CIA Publishes Its History, Nearly 13 Million Pages of Documents Online
From Paul P. Murphy, CNN: “The documents shed some light on the agency's activities throughout the Vietnam, Korean and Cold War conflicts. It even includes documents pertaining to purported UFO sightings and the organization's "Star Gate" program investigating possible psychic abilities and what could be done with them.”
Shadi Hamid writes: As his tenure wound down, Obama seemed as resistant as ever to adapting his views, despite everything that had happened under his watch, whether at home or abroad. The president believed that history moved with him, but in an era of resurgent ideology and nationalism, he was the one who increasingly seemed like an outlier, out of place and out of time. – The Atlantic
Clausewitz, Vietnam, and the Roots of Strategic Confusion
From Robert Cassidy and Jacqueline Tame, War on the Rocks: “In a matter of weeks, this country will see a change in presidential administrations. President-elect Donald Trump will inherit a country that has been committed in overseas wars directly or indirectly during every decade from Vietnam until the present. Thispiub is a country that will be seeking strategic definition and direction. Those who follow national and international security issues closely will be seeking a rationale for the way ahead that will allay concerns about the state of the world and their place in it. A question that persists is, with unmatched wealth and military prowess, why has America seen such poor outcomes in many of its wars from Vietnam to today?”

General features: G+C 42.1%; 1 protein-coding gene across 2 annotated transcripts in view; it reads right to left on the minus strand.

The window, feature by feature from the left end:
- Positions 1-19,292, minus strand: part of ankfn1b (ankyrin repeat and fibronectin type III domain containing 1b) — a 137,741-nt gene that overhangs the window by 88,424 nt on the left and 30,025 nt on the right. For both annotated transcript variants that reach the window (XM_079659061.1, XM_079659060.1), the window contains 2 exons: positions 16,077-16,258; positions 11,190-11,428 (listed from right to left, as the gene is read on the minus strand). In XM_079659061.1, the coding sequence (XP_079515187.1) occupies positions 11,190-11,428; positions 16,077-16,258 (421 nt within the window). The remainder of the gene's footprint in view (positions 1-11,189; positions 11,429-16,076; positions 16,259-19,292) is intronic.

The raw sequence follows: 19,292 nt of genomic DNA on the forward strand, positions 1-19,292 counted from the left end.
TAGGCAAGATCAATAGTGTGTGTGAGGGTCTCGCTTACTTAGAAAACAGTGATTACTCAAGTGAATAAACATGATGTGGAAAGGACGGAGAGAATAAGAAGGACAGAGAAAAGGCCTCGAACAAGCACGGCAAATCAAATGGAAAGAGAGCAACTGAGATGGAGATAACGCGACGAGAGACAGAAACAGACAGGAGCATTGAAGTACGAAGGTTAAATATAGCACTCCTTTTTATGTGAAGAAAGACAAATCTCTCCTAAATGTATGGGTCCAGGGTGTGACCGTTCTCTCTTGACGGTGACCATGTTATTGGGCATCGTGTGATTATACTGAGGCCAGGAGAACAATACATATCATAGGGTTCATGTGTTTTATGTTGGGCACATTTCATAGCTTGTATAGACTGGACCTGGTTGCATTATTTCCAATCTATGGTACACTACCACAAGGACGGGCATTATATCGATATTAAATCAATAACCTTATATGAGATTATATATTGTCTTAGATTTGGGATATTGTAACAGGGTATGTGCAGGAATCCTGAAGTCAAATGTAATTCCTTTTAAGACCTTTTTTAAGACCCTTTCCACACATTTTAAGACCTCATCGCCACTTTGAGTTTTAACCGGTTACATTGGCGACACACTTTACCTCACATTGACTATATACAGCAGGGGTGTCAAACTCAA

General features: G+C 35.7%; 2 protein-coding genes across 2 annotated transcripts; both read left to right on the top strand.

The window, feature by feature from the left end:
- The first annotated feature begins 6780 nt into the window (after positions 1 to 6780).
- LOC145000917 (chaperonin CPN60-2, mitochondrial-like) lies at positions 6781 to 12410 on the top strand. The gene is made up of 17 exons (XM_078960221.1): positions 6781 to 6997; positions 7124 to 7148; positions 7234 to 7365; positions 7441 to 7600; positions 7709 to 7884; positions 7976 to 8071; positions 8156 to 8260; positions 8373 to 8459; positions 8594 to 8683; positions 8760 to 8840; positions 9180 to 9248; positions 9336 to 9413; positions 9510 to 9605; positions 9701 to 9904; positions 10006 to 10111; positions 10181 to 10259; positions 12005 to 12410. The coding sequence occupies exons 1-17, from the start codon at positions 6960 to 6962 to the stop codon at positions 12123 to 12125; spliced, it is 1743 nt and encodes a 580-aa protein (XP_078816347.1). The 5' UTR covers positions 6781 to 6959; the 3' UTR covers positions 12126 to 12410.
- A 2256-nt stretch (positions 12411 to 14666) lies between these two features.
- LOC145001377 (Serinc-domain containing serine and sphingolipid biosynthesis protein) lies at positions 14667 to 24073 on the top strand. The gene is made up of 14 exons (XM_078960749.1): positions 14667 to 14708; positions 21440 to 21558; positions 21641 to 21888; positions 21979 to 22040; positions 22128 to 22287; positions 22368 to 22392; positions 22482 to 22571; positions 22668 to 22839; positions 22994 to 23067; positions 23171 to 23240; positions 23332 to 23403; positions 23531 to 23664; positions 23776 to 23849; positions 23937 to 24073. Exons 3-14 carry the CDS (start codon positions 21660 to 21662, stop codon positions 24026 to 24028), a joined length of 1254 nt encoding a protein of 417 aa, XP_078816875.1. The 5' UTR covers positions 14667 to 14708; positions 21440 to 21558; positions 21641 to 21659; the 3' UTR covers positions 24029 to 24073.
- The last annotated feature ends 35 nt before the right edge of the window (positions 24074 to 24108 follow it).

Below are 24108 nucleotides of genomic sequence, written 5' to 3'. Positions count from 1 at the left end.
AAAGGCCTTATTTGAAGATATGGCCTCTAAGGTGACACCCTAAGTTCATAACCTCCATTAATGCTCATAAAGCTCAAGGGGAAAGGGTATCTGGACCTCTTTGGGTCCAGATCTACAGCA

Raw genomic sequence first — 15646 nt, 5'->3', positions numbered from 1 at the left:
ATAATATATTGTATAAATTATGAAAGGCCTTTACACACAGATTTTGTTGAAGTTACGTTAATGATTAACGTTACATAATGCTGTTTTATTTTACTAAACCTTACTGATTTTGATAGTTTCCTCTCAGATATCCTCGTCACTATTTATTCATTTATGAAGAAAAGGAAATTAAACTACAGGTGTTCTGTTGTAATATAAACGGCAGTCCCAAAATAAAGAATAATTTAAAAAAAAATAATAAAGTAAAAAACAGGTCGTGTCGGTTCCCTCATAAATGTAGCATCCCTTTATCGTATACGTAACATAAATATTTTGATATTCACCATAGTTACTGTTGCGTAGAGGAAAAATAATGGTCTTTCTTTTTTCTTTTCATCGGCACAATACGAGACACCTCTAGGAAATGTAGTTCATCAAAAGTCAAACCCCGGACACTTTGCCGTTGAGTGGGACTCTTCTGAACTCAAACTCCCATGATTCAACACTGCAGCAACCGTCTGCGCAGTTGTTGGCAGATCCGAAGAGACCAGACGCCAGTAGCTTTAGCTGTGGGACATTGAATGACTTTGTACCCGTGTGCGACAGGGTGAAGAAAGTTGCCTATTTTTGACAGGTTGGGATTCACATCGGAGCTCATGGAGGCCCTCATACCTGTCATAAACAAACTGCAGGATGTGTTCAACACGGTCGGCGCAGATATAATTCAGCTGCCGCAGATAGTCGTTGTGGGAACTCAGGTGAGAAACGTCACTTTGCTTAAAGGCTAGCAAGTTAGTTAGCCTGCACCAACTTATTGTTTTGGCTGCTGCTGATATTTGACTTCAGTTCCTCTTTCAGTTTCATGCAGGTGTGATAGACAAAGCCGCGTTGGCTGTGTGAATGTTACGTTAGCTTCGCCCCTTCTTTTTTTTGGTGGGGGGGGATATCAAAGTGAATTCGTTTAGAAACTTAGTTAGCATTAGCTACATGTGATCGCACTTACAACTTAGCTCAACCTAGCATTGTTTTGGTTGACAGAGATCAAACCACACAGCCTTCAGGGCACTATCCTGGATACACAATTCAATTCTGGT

A Noble Cause: American Battlefield Victories In Vietnam Oct 6, 2015
by Douglas Niles
"In the tradition of We Were Soldiers Once…and Young, A Noble Cause is a stirring tribute to the valor and courage of the allied forces in the Vietnam War and a vivid re-creation of hard-won battles from Ia Drang Valley to Khe Sanh and Hamburger Hill…
Celebrating the skill and bravery of the United States armed forces and their South Vietnamese allies, A Noble Cause presents a gripping chronicle of both large and small unit successful combat engagements, including the Battle of Dong Xoai (1965); the Battle of Ia Drang Valley (1965), the first major ground battle of the Vietnam War; the Battle of Loc Ninh (1967) by the Cambodian border; the Battle of Khe Sanh (1967–1968) leading up to the Tet Offensive; the Battle of Dong Ha (1968); the bloody siege on Hamburger Hill (1969); and the Battle of An Loc (1972), sixty-five miles north of Saigon, which contributed to the failure of the Vietcong’s Eastertide Offensive.